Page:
Thursday, January 9, 2014

A Hat full of Sky by Terry Pratchett

A Hat Full of Sky


Title: A Hat Full of Sky (Discworld #32)
Author: Terry Pratchett
Series: Discworld #32, Tiffany Aching #2
Publisher: Corgi
Publication Date: June 6 2005
Source: Christmas

Goodreads Summary:
Something is coming after Tiffany ...

Tiffany Aching is ready to begin her apprenticeship in magic. She expects spells and magic -- not chores and ill-tempered nanny goats! Surely there must be more to witchcraft than this!

What Tiffany doesn't know is that an insidious, disembodied creature is pursuing her. This time, neither Mistress Weatherwax (the greatest witch in the world) nor the fierce, six-inch-high Wee Free Men can protect her. In the end, it will take all of Tiffany's inner strength to save herself ... if it can be done at all.

A Story of Discworld

My Thoughts
         Plot: Well, the plot of this book was a whole lot slower than the first one in the series. The humor that left you laughing out loud also wasn't present very often. However, this novel still did have deep parts where I was very impressed with Pratchett. So, let's move on . . . 

*******Warning Spoilers*******


       I thought it was a little contradictory that Tiffany was leaving the Chalk seeing as she had just learned that she belonged there, but whatever. I did like how we as readers got to see further into Tiffany's world of witches. I thought it was interesting how Pratchett showed how for each witch that way of living worked for her, but the truest form of Witchcraft was practiced by Tiffany and Granny Weatherwax. I think the only reason the hiver is able to posses Tiffany is because she isn't on her home turf. When a witch is on her home turf she is unstoppable.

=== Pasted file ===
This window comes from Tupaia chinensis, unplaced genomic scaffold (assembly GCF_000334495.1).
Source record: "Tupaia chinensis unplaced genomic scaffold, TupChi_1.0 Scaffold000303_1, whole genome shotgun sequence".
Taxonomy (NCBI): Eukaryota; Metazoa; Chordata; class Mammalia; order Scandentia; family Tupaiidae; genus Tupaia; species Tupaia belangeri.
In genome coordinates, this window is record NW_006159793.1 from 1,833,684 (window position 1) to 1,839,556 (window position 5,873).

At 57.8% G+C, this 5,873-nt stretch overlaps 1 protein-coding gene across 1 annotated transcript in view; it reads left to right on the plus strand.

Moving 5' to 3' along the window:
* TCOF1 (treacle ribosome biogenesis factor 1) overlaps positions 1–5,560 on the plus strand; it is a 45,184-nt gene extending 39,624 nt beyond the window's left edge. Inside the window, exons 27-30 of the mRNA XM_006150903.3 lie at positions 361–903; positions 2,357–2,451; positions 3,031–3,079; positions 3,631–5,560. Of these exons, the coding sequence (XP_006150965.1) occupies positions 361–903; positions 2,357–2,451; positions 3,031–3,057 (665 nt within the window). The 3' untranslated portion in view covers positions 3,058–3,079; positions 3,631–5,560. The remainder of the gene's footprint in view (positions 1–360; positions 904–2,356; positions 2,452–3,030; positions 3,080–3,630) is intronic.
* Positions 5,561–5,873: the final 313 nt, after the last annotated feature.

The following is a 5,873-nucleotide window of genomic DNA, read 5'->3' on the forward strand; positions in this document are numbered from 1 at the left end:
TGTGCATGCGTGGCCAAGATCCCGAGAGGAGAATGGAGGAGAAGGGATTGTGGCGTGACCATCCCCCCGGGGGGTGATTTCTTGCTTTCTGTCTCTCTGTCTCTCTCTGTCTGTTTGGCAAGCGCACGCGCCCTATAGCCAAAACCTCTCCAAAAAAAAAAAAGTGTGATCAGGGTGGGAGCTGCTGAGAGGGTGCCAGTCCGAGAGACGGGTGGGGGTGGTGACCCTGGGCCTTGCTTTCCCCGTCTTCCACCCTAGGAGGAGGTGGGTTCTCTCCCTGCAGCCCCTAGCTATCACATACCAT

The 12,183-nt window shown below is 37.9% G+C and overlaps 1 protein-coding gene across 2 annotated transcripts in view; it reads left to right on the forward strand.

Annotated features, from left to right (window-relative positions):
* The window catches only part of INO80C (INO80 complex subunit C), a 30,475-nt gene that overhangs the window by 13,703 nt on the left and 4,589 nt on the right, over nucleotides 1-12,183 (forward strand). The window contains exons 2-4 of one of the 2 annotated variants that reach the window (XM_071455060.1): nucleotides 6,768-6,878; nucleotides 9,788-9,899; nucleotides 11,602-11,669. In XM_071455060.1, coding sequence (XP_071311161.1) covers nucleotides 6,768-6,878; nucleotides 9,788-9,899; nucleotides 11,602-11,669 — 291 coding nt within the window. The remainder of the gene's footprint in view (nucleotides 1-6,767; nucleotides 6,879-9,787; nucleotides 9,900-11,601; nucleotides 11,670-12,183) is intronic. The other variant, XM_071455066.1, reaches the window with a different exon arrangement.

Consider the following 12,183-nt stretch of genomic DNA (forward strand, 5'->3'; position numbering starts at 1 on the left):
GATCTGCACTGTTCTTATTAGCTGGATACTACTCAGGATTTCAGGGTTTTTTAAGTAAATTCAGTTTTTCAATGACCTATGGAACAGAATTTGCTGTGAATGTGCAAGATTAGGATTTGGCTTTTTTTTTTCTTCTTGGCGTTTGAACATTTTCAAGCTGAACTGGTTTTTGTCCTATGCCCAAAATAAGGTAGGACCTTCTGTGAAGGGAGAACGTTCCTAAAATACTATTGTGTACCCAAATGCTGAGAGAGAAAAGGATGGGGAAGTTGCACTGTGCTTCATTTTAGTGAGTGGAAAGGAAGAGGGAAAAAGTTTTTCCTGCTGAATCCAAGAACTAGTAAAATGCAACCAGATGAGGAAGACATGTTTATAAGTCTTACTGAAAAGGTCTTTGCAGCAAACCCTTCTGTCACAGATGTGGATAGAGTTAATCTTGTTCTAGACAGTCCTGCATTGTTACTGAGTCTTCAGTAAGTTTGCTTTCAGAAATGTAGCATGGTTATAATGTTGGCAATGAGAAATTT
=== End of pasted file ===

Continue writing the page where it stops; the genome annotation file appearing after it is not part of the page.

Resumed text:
That is why the hiver is not able to totally take over Tiffany, because deep inside Tiffany is a piece of her home turf, which is where her power comes from. I loved it when the Nac Mac Feegles entered Tiffany's mind and realized just how powerful she was.
          One of my favorite parts was at the witch trials when Tiffany creates a door to death and takes the hiver through. This moment in the book was very deep and though provoking. No one has ever tried to talk to the hiver, or even ask it why it does what it does, until Tiffany comes along. She asks, and because she does she is able to help the hiver. In the end the only way to get rid of the hiver wasn't to use brute force, or strong magic, but to listen to it, and grant its wish. I felt like the author emerged for a second into the story and gave his opinion on problems in the world. Sometimes we think the only solution to people who don't act like us, or have our best interests at heart is to attack them, either physically, socially, or mentally. What Pratchett is saying here is that there is another answer, simply talk to them.  
           My other favorite part was at the end when Tiffany learns that just like her Granny, she has a hat full of sky. She is a true witch because of what is inside her, not what's on the outside. And, at the end of the day that's what matters.


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